The Man Who Ate Everything (BBC Four, Wednesday 11.45pm) sounded like one of those tumour-porn medical shock-docs you used to get only on Five but now air constantly on most channels at most times of the day.

In fact it wasn't a touchingly exploitative portrait of the world's most distended gastric canal but a tender eulogy for legendary food writer Alan Davidson 'legendary' here meaning 'some people who shop at Waitrose have heard of him'.

He spent 20 years penning the Oxford Companion to Food, an encyclopaedia "from aardvark to zucchini" of everything even vaguely edible. Andrew Graham-Dixon hosted this warm portrait of a man passionate about what he did and his enthusiasm was more infectious than an ebola omelette.

We met eager belt-looseners at the Oxford Food Symposium, a community of eccentric foodies who gather to swap tales about obscure creatures they've digested and, you suspect, to see who's put on the most weight since last year.

Famous fans included Raymond Blanc, to whom Graham-Dixon put forward the view that Davidson was "a man who kept things alive that otherwise might have been forgotten". That's unlikely, though, with Davidson a keen believer that anything breathing should be shoved into a blender before it scampers back into the bushes.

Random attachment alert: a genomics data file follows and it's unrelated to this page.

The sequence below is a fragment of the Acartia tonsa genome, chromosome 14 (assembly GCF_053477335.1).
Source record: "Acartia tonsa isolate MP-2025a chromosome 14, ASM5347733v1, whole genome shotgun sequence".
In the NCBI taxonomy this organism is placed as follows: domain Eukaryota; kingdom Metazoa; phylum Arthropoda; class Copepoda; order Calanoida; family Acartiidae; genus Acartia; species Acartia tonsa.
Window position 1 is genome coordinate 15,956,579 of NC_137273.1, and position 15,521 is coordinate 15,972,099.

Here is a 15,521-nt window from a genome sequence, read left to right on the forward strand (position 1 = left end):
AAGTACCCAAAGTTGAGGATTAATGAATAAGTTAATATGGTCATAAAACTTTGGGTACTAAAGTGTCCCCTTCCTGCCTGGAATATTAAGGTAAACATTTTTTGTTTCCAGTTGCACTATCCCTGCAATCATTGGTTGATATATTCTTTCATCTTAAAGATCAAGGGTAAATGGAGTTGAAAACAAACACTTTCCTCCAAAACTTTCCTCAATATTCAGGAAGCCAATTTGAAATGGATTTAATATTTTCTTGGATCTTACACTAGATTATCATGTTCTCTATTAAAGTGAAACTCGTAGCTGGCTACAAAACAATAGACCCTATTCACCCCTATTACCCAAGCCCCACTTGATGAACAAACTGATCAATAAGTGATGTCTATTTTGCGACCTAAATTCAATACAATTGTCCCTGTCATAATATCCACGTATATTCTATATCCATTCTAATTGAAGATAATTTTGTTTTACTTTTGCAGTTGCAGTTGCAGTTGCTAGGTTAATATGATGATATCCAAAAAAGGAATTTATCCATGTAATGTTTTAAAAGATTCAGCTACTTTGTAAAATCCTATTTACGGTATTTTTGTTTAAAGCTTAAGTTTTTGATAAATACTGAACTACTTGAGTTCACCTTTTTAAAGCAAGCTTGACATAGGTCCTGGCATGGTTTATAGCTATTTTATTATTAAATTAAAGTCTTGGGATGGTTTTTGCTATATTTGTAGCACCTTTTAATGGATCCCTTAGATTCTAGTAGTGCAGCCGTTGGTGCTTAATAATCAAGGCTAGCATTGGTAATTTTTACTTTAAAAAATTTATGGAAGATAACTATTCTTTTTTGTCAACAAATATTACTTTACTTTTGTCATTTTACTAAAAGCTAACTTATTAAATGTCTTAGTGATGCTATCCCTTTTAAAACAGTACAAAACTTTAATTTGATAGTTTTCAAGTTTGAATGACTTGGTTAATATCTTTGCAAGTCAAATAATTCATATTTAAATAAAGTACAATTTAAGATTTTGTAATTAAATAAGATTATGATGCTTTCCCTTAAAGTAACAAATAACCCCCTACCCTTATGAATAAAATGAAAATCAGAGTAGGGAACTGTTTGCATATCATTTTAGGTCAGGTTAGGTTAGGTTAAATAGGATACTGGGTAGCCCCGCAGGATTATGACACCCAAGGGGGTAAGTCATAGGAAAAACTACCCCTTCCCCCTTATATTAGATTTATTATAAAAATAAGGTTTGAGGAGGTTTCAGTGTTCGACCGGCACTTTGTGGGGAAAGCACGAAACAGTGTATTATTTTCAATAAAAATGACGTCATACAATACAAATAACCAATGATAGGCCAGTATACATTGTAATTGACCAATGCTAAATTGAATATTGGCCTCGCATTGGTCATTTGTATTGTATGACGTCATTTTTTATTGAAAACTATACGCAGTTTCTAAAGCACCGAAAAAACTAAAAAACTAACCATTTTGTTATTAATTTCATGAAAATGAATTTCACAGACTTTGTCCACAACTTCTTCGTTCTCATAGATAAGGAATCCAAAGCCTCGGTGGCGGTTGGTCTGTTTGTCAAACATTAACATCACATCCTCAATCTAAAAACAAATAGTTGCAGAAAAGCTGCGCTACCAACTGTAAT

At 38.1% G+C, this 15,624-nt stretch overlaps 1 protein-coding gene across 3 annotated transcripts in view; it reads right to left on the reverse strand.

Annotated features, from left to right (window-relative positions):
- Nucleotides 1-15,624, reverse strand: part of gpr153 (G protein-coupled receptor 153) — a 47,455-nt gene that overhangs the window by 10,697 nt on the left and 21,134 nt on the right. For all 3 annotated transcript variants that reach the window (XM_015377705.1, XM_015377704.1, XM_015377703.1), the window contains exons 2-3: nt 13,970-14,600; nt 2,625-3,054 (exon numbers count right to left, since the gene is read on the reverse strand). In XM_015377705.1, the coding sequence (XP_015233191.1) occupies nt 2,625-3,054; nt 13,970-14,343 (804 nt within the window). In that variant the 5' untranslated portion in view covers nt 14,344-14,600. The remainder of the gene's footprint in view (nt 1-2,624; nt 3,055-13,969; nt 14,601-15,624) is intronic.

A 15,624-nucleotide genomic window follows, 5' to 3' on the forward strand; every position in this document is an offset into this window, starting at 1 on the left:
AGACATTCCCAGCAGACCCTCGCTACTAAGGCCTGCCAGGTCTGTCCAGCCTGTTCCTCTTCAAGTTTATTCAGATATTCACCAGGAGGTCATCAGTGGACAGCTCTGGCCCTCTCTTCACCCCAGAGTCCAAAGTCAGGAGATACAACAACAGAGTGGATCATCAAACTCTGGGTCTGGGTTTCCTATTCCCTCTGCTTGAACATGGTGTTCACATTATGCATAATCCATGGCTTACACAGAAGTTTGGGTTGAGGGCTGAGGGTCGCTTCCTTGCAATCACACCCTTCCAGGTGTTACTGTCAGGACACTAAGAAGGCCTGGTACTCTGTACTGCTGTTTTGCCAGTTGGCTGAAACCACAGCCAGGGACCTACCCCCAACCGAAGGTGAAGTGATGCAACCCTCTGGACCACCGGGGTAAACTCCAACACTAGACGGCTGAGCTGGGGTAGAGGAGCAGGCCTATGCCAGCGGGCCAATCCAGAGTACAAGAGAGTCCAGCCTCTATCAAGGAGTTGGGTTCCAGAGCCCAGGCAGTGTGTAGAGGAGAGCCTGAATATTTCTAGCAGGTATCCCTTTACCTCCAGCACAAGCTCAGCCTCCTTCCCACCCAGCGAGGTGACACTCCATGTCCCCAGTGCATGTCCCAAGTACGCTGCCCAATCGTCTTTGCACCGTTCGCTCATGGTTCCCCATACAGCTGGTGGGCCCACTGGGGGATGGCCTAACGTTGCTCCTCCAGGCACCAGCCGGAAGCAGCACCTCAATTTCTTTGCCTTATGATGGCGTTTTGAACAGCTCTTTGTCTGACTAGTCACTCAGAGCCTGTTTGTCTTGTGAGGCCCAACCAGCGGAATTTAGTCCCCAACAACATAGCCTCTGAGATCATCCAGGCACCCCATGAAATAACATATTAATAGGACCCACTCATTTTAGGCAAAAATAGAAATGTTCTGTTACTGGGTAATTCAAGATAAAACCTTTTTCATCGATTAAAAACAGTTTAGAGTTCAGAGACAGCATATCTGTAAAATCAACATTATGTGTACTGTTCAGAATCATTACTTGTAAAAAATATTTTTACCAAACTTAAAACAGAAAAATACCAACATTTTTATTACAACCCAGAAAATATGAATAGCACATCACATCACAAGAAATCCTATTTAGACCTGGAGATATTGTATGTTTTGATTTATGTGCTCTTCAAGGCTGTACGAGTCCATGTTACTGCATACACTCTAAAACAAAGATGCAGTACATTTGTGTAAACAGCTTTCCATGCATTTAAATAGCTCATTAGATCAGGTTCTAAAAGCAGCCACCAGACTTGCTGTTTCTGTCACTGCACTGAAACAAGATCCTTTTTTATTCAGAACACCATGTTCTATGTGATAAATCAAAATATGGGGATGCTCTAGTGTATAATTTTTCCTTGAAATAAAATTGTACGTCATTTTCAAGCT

Some regard his book as "the Bible of fusion cuisine" but for others it's far bigger than that. TV impresario John Lloyd hailed his opus as "the greatest book in the English language" seems like Shakespeare could have done with more references to canned meat.

Between lengthy treatises on the origins of Spam and the socio-political implications of eating sheeps eyes, Davidson advocated a curiously gastro-centric view of evolution. Yet you'd think creatures that biologically strive to be delicious wouldn't survive long in the wild.

Still, this portrait of an omnivore in the most literal sense was both charming and compelling even if the great man's great book is really more Spamlet than Hamlet. (To eat or not to eat that is the question.)

Oh, and as for aardvark apparently it tastes like pork. Much like everything else.

More from this column